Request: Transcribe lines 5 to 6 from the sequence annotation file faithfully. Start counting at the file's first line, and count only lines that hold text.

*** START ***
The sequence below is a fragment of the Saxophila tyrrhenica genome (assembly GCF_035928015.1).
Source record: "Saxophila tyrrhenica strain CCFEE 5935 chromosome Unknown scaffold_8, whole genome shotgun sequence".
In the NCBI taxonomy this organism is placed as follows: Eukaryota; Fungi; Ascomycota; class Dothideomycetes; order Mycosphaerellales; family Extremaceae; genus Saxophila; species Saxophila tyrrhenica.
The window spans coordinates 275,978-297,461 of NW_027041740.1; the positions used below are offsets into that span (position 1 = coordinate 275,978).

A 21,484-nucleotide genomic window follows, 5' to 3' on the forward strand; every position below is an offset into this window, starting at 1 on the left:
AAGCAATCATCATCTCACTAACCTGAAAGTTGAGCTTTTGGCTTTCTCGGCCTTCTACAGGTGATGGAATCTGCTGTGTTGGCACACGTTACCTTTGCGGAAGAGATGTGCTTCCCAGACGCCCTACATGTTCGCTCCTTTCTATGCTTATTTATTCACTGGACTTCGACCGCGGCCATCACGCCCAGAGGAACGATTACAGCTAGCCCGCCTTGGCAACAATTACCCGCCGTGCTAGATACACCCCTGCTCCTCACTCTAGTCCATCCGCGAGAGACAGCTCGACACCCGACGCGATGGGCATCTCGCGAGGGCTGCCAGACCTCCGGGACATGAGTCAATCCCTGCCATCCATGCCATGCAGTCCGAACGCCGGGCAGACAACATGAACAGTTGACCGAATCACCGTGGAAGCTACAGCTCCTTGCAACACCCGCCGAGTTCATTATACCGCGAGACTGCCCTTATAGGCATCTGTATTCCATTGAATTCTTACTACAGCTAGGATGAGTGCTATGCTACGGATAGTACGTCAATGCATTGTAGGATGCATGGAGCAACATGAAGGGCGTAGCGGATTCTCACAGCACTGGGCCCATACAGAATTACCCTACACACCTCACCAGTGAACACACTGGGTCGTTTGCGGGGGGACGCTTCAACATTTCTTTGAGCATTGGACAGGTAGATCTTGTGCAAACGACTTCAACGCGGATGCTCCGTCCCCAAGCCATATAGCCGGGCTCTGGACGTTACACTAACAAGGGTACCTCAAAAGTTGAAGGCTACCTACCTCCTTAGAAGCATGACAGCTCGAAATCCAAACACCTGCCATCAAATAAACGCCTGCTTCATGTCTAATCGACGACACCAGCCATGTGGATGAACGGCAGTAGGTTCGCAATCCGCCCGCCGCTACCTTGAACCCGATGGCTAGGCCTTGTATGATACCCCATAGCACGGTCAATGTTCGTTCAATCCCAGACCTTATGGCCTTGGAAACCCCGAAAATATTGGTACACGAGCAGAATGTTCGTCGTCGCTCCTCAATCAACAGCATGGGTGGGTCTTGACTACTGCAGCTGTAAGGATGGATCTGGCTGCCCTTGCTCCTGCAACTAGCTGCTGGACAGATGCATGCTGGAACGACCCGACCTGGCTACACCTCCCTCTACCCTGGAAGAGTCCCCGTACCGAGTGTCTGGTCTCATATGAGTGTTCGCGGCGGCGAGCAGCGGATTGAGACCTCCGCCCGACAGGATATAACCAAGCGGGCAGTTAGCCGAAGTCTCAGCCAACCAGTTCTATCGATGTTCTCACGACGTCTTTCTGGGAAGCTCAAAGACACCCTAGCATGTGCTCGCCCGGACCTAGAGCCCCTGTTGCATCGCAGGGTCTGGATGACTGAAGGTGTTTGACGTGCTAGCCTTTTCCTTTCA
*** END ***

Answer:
A 21,484-nucleotide genomic window follows, 5' to 3' on the forward strand; every position below is an offset into this window, starting at 1 on the left:
AAGCAATCATCATCTCACTAACCTGAAAGTTGAGCTTTTGGCTTTCTCGGCCTTCTACAGGTGATGGAATCTGCTGTGTTGGCACACGTTACCTTTGCGGAAGAGATGTGCTTCCCAGACGCCCTACATGTTCGCTCCTTTCTATGCTTATTTATTCACTGGACTTCGACCGCGGCCATCACGCCCAGAGGAACGATTACAGCTAGCCCGCCTTGGCAACAATTACCCGCCGTGCTAGATACACCCCTGCTCCTCACTCTAGTCCATCCGCGAGAGACAGCTCGACACCCGACGCGATGGGCATCTCGCGAGGGCTGCCAGACCTCCGGGACATGAGTCAATCCCTGCCATCCATGCCATGCAGTCCGAACGCCGGGCAGACAACATGAACAGTTGACCGAATCACCGTGGAAGCTACAGCTCCTTGCAACACCCGCCGAGTTCATTATACCGCGAGACTGCCCTTATAGGCATCTGTATTCCATTGAATTCTTACTACAGCTAGGATGAGTGCTATGCTACGGATAGTACGTCAATGCATTGTAGGATGCATGGAGCAACATGAAGGGCGTAGCGGATTCTCACAGCACTGGGCCCATACAGAATTACCCTACACACCTCACCAGTGAACACACTGGGTCGTTTGCGGGGGGACGCTTCAACATTTCTTTGAGCATTGGACAGGTAGATCTTGTGCAAACGACTTCAACGCGGATGCTCCGTCCCCAAGCCATATAGCCGGGCTCTGGACGTTACACTAACAAGGGTACCTCAAAAGTTGAAGGCTACCTACCTCCTTAGAAGCATGACAGCTCGAAATCCAAACACCTGCCATCAAATAAACGCCTGCTTCATGTCTAATCGACGACACCAGCCATGTGGATGAACGGCAGTAGGTTCGCAATCCGCCCGCCGCTACCTTGAACCCGATGGCTAGGCCTTGTATGATACCCCATAGCACGGTCAATGTTCGTTCAATCCCAGACCTTATGGCCTTGGAAACCCCGAAAATATTGGTACACGAGCAGAATGTTCGTCGTCGCTCCTCAATCAACAGCATGGGTGGGTCTTGACTACTGCAGCTGTAAGGATGGATCTGGCTGCCCTTGCTCCTGCAACTAGCTGCTGGACAGATGCATGCTGGAACGACCCGACCTGGCTACACCTCCCTCTACCCTGGAAGAGTCCCCGTACCGAGTGTCTGGTCTCATATGAGTGTTCGCGGCGGCGAGCAGCGGATTGAGACCTCCGCCCGACAGGATATAACCAAGCGGGCAGTTAGCCGAAGTCTCAGCCAACCAGTTCTATCGATGTTCTCACGACGTCTTTCTGGGAAGCTCAAAGACACCCTAGCATGTGCTCGCCCGGACCTAGAGCCCCTGTTGCATCGCAGGGTCTGGATGACTGAAGGTGTTTGACGTGCTAGCCTTTTCCTTTCA